Well, while any adverse effect of Facebook on productivity is detrimental to the economy, economic theory also suggests that the economy could be improved if there were more users. In other words, as long as Facebook isn’t used at work too much, everyone would be better off if more people used it.
The basic idea is that each user of Facebook not only gains individual benefits from using the social networking site, but also provides (network) benefits to other people. And since people generally do not take into account the benefits to other people when deciding whether or not to join Facebook, there are fewer users than is ideal for society.
Allow me to explain.
In the language of economics, Facebook is said to exhibit network effects; it is a technology that becomes more valuable as more people use it (and the network gets larger), like mobile telephones or fax machines, for example.
The network effect is real and does increase productivity. But what really got me interested was the comments being left by readers which ranged from full support to a complete lack of support. The comments could be classified into four major themes:
- What about your privacy
- Facebook is the best thing
- Facebook is a complete waste of time
- People with real social lives don’t use Facebook
Here are a few.
27 Nov 2008 2:22:02pm
Concur. I take singular delight in not being registered on any of these social networking sites. People with REAL social lives don’t have the time to waste on them.
28 Nov 2008 12:13:05am
Nobody forces you to post every detail of your life on facebook. If you consider it a public place and only post things you’d be happy posting in public then you have nothing to worry about.
27 Nov 2008 2:11:48pm
The statement “Concerns about Facebook’s negative effect on the economy – especially an economy on the verge of recession – were raised just recently when 13 Virgin Atlantic staff were sacked for criticising the airline online” is proposterous.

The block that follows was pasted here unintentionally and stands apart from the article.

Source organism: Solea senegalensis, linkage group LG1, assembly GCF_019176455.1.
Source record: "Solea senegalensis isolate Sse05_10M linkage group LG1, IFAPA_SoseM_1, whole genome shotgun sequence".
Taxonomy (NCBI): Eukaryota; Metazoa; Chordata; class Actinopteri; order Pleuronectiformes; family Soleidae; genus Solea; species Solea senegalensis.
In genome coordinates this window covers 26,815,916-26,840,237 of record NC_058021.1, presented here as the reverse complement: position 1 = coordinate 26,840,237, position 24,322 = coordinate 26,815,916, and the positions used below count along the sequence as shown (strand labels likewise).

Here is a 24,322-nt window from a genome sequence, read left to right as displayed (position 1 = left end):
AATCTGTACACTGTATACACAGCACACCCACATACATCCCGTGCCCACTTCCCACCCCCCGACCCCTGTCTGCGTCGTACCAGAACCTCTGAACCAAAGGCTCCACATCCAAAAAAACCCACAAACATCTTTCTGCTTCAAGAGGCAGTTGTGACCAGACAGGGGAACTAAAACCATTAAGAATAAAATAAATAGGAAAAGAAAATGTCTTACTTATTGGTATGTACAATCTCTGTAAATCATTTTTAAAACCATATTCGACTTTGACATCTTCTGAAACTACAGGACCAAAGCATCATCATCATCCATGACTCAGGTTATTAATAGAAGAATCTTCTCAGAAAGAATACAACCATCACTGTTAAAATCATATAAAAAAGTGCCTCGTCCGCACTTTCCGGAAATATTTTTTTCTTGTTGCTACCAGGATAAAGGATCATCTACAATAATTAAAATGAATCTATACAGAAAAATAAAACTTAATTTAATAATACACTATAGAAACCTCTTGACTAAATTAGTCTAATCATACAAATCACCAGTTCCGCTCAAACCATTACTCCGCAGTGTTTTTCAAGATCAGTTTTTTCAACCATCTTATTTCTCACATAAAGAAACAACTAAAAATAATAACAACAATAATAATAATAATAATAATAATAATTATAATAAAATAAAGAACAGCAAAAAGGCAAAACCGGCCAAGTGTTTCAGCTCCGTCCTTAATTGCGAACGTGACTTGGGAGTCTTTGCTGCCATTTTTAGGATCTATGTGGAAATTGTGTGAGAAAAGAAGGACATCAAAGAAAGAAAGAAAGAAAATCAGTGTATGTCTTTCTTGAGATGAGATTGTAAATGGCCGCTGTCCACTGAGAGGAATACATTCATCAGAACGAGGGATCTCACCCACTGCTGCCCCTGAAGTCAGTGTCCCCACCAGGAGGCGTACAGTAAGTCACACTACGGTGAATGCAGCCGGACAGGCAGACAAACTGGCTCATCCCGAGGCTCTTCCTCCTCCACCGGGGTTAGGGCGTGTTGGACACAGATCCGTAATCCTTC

‘Facebook’ is an application and didn’t do anything – the people using it did. The same result would have occurred if they done the same thing using the any other form of media and their boss heard about it.
27 Nov 2008 3:25:12pm
We are all selfish for not joining face book! I can’t believe this guy wrote such an article! It is amazing the space that he took up saying so little.
I agree with the statements in the comments regarding fraud, identity theft, and invasion of privacy! It does happen and as much as it may be stated that its safe and ok, personally I won’t take the risk. I have plenty of ways to communicate with friends without reducing myself to that level. So go ahead – call me selfish!
From a business point of view Merlin 23 is correct Facebook/MySpace/etc is not the problem, management is. What would you do if someone was always late to work, spent too long at lunch or on a smoking break (do they still have them)? Same thing should be done if people are wasting time on Facebook.
Privacy is an issue but it needs to be managed. Jeremy is right, no one is forcing you to put all your details on the site, remember The Mother Test?
Cricket seems confused. While claiming to be a real person with a social life they seem to have the time to hang out commenting online ;-). Which brings me to my final point, usage of social media is growing in Australia and growing quickly.
In the 2007 Q1 Forrester Technographics Survey of Australian Adults online found 11% were Creators of content, 23% Critics on content, 5% Collectors of content, 14% Joiners to social networks, 38% Spectators reading what other said and 56% Inactives ignoring social media. 12 months on these figures had changed dramatically 2008 Q1 Forrester Technographics Survey showed:
- 26% Creators
- 35% Critics
- 16% Collectors
- 45% Joiners
- 63% Spectators
- 24% Inactives
With this sort of growth David Quach will get his wish, but businesses out there who do not know how to manage employees within this new world will have a lot of trouble.
UPDATE: Minutes after hitting post I found a story from Financial Times blogs on time clock watching bosses discussing the “Japanese concept of ba: a hard-to-translate notion that, in this context, appears to describe an elevated state of knowledge-sharing between colleagues.”